Monroe’s relationships with JFK and RFK are the entanglements that launched a thousand conspiracy theories surrounding her loss. These theories were investigated by journalist Anthony Summers for his book “Goddess: The Secret Lives of Marilyn Monroe,” and they will be discussed in the 2022 documentary “The Mystery of Monroe: The Unheard Tapes” that will be available on Netflix. In each, Summers makes the claim that her connection with the brothers was the primary factor that directly contributed to her passing away.

According to Time-article Life titled “D.e.a.t.h.s. That Shocked the World,” Marilyn Monroe’s last words were reportedly said to JFK’s brother-in-law Peter Lawford before she passed away. Around eight o’clock (Pacific Standard Time), she had a call from Lawford while she was confined in her bedroom. It was his intention to invite her to a party later that evening, but she declined his invitation. Lawford said that the famous actor had a “drugged” quality to his voice and had given a tense farewell at the conclusion of the phone conversation. Not only did Monroe urge Lawford to bid adieu to his wife, but he also told him, “Say goodbye to the president, and say farewell to yourself, because you’re a lovely person,” before sending Lawford on his way.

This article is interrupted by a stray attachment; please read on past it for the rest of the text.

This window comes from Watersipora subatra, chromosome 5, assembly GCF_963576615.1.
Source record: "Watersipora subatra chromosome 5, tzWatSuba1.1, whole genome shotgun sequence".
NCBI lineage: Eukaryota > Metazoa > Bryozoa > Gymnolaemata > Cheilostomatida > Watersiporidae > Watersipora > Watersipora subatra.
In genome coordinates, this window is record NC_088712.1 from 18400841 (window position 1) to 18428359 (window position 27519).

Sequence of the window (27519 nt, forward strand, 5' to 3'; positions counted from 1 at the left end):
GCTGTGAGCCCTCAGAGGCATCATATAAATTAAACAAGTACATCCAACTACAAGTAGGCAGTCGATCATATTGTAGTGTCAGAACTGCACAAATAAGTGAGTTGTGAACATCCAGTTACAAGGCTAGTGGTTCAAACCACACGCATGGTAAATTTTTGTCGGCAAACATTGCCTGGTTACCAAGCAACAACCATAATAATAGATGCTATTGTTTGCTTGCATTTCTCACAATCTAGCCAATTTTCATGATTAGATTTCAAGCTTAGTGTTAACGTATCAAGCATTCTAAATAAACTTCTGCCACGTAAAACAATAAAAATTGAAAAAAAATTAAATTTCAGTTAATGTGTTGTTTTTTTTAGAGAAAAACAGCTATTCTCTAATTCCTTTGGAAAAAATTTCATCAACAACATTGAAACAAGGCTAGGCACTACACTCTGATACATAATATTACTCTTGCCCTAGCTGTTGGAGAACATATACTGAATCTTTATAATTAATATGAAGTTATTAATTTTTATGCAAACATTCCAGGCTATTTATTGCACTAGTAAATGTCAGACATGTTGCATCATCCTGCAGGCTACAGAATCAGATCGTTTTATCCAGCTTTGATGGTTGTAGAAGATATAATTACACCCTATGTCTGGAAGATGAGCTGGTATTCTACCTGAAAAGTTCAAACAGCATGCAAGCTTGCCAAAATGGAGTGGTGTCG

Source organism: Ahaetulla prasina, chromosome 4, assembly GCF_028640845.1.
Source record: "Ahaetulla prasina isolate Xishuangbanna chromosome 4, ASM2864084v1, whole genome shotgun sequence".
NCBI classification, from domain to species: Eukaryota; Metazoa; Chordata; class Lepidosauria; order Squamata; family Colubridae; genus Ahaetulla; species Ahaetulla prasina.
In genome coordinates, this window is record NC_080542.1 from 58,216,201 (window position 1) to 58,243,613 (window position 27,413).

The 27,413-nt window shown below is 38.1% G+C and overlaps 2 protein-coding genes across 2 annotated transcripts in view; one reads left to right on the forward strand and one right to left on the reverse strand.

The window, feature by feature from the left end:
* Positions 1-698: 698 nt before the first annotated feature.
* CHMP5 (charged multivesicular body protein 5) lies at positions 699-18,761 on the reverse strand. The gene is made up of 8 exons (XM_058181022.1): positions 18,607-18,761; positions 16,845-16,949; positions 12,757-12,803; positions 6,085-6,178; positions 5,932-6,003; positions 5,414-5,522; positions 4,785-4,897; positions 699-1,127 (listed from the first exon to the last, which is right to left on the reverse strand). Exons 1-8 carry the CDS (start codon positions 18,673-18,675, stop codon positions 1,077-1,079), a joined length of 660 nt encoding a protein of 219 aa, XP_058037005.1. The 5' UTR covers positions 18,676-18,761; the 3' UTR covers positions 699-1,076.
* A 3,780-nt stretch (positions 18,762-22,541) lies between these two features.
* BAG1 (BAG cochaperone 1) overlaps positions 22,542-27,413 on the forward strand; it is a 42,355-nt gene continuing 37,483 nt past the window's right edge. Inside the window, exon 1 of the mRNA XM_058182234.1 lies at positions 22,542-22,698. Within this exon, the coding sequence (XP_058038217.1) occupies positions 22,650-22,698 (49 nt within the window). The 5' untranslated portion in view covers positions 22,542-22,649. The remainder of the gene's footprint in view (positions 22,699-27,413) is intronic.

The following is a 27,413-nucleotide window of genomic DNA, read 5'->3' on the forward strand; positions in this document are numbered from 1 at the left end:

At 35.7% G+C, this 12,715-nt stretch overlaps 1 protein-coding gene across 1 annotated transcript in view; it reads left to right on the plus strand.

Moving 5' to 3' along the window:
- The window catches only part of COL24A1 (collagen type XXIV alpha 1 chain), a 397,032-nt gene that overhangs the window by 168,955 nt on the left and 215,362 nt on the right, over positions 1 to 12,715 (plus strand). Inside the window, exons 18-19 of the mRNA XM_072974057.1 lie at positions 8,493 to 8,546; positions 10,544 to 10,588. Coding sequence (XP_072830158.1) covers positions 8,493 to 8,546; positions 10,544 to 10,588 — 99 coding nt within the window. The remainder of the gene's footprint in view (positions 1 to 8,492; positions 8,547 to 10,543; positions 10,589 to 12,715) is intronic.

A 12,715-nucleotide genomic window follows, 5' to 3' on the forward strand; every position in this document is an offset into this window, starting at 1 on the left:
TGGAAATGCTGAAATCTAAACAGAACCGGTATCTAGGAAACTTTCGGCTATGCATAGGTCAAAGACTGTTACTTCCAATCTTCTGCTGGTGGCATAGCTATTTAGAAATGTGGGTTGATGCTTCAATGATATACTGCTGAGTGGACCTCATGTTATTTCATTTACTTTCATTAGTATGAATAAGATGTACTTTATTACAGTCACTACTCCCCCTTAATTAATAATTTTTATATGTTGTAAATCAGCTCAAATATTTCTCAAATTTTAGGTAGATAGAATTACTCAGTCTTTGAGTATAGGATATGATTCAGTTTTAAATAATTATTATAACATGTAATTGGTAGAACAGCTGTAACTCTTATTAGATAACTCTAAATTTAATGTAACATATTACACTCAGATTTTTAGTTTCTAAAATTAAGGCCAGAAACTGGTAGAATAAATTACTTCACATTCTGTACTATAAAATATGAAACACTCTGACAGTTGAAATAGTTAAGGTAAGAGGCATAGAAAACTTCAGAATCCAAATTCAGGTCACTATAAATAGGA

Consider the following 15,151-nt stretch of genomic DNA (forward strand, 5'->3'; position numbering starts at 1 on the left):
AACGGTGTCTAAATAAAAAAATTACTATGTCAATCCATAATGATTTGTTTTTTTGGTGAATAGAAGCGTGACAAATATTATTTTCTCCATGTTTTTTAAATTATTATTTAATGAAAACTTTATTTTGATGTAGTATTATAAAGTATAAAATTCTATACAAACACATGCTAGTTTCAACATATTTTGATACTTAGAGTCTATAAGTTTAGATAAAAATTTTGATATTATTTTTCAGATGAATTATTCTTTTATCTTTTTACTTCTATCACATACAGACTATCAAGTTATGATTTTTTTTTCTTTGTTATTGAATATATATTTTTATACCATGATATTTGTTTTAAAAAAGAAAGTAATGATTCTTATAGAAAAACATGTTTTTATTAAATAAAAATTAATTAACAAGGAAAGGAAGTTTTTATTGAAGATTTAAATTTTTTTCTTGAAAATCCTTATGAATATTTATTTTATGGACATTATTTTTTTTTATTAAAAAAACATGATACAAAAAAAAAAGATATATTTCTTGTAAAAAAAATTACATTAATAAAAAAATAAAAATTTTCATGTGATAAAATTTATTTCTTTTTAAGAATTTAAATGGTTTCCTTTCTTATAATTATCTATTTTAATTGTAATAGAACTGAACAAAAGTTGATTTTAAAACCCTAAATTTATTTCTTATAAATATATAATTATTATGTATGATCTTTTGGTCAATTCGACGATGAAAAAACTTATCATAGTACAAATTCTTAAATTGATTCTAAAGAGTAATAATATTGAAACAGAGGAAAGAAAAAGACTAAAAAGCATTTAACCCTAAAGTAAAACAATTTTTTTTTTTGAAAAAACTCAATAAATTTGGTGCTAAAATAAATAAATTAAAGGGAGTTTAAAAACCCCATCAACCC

Reporting that was done by Anthony Summers and just made public demonstrates that the timing for Marilyn Monroe’s loss isn’t what we were all told it was, including her last words. This includes the fact that she died in the manner in which we were told it happened.

According to the obituary that was published in The New York Times on August 6, 1962, it was around 3:25 a.m. when Monroe’s maid Eunice Murray observed that a bedroom light was still on in the celebrity’s bedroom. Nevertheless, according to an essay that Summers wrote for Vanity Fair, things began going downhill for Monroe far earlier than that.

On August 5, 1962, Marilyn Monroe had a visit from her longstanding psychiatrist, Dr. Ralph Greenson. Greenson would remain with the actress until around 7 p.m. when he would then leave for supper. The visit occurred earlier in the evening. Summers’ reporting doesn’t include the call with Peter Lawford but does say she spoke with notable dressmaker Henry Rosenfeld “between 8 and 9 that evening” and then with Sydney Guilaroff at 9:30.